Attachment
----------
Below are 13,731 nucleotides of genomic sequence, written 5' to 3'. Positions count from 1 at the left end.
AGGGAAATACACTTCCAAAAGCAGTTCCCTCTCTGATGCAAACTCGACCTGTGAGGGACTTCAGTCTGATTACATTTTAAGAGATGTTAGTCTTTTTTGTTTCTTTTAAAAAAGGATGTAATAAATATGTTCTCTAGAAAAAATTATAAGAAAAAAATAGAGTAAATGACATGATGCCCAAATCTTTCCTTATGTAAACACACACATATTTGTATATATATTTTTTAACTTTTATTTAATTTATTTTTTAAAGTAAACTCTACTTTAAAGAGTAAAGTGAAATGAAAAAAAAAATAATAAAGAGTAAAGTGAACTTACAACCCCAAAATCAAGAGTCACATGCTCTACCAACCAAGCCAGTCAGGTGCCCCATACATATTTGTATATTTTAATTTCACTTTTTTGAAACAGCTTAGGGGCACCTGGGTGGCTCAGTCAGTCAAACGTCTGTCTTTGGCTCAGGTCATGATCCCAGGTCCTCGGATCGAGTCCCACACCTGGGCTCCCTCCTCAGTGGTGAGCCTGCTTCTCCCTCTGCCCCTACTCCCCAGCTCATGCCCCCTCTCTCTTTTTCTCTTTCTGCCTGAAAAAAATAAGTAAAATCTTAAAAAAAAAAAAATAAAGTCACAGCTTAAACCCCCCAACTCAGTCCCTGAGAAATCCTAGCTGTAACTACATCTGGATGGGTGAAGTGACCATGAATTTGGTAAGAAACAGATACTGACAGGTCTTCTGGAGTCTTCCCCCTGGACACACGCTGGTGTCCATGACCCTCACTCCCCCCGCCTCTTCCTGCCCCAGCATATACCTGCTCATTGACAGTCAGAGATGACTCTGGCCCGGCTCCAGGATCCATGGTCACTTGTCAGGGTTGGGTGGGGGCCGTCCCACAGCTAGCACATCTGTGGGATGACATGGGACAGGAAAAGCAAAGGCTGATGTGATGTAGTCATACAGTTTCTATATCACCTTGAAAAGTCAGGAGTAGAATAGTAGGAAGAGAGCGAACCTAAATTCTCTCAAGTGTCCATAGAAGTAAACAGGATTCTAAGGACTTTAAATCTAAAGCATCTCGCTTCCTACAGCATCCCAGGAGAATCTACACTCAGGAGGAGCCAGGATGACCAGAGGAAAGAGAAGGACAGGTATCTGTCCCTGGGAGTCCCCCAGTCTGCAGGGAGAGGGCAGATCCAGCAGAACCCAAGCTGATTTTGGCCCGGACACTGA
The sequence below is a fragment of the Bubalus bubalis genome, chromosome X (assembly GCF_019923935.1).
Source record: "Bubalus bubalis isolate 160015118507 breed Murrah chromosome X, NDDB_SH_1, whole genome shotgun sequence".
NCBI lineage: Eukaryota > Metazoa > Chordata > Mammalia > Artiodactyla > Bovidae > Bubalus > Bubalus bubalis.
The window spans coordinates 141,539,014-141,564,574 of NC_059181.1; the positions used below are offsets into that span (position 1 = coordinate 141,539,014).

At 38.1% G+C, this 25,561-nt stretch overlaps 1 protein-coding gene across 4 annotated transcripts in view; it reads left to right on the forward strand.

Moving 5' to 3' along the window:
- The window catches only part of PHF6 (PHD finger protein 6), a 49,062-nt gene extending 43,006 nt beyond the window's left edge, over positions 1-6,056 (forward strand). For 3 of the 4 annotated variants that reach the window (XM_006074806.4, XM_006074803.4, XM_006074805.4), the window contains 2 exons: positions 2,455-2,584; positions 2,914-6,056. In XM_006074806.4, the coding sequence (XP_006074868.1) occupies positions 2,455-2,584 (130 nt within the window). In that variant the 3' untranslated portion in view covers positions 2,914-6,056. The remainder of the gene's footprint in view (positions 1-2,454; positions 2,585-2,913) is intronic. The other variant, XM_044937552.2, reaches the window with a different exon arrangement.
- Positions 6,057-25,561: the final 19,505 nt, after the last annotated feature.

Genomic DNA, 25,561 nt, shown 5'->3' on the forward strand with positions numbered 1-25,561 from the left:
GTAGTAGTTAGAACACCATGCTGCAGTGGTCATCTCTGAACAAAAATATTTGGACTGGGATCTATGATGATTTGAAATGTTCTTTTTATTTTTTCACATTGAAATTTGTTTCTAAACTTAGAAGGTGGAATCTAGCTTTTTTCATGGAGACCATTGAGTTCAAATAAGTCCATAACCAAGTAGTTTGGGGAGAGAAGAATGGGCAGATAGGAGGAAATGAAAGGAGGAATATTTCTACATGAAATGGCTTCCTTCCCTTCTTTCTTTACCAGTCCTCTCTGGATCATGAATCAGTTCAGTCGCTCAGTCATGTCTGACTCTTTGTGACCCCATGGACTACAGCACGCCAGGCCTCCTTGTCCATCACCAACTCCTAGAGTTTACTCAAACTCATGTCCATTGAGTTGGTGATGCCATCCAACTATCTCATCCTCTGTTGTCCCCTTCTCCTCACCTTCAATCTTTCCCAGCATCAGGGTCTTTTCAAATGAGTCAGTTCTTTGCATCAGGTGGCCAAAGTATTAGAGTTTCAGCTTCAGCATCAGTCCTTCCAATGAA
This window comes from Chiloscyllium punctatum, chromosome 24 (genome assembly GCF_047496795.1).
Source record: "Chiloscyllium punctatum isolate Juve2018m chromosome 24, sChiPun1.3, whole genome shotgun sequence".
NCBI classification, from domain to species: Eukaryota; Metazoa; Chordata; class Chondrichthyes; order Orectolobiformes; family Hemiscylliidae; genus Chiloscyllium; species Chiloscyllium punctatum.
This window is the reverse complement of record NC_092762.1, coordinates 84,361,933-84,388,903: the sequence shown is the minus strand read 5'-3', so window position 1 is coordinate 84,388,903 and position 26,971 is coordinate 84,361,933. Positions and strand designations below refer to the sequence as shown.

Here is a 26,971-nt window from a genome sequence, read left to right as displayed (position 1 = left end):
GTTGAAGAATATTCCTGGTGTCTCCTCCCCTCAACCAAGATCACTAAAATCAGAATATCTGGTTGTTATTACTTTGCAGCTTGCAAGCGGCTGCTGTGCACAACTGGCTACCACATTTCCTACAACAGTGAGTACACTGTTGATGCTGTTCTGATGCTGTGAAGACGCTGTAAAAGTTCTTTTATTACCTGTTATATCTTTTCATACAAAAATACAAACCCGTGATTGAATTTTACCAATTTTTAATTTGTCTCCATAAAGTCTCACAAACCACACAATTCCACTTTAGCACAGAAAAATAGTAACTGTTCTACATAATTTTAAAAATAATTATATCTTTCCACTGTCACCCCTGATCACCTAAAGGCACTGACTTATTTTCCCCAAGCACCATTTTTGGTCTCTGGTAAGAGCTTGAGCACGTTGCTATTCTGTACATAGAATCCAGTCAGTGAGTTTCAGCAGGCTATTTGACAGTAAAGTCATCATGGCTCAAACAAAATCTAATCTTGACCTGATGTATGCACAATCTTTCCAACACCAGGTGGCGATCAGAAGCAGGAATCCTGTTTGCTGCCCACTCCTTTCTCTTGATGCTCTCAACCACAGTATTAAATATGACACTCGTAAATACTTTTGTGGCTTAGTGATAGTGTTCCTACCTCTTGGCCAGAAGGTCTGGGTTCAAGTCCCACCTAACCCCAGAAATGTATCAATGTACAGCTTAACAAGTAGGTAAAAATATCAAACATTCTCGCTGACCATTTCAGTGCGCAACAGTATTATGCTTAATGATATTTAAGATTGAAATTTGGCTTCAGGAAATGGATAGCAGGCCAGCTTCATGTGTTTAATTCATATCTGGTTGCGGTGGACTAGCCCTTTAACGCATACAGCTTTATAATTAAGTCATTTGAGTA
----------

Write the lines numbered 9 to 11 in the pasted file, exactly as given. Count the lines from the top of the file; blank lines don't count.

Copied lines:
- The window catches only part of PHF6 (PHD finger protein 6), a 49,062-nt gene extending 43,006 nt beyond the window's left edge, over positions 1-6,056 (forward strand). For 3 of the 4 annotated variants that reach the window (XM_006074806.4, XM_006074803.4, XM_006074805.4), the window contains 2 exons: positions 2,455-2,584; positions 2,914-6,056. In XM_006074806.4, the coding sequence (XP_006074868.1) occupies positions 2,455-2,584 (130 nt within the window). In that variant the 3' untranslated portion in view covers positions 2,914-6,056. The remainder of the gene's footprint in view (positions 1-2,454; positions 2,585-2,913) is intronic. The other variant, XM_044937552.2, reaches the window with a different exon arrangement.
- Positions 6,057-25,561: the final 19,505 nt, after the last annotated feature.

Genomic DNA, 25,561 nt, shown 5'->3' on the forward strand with positions numbered 1-25,561 from the left: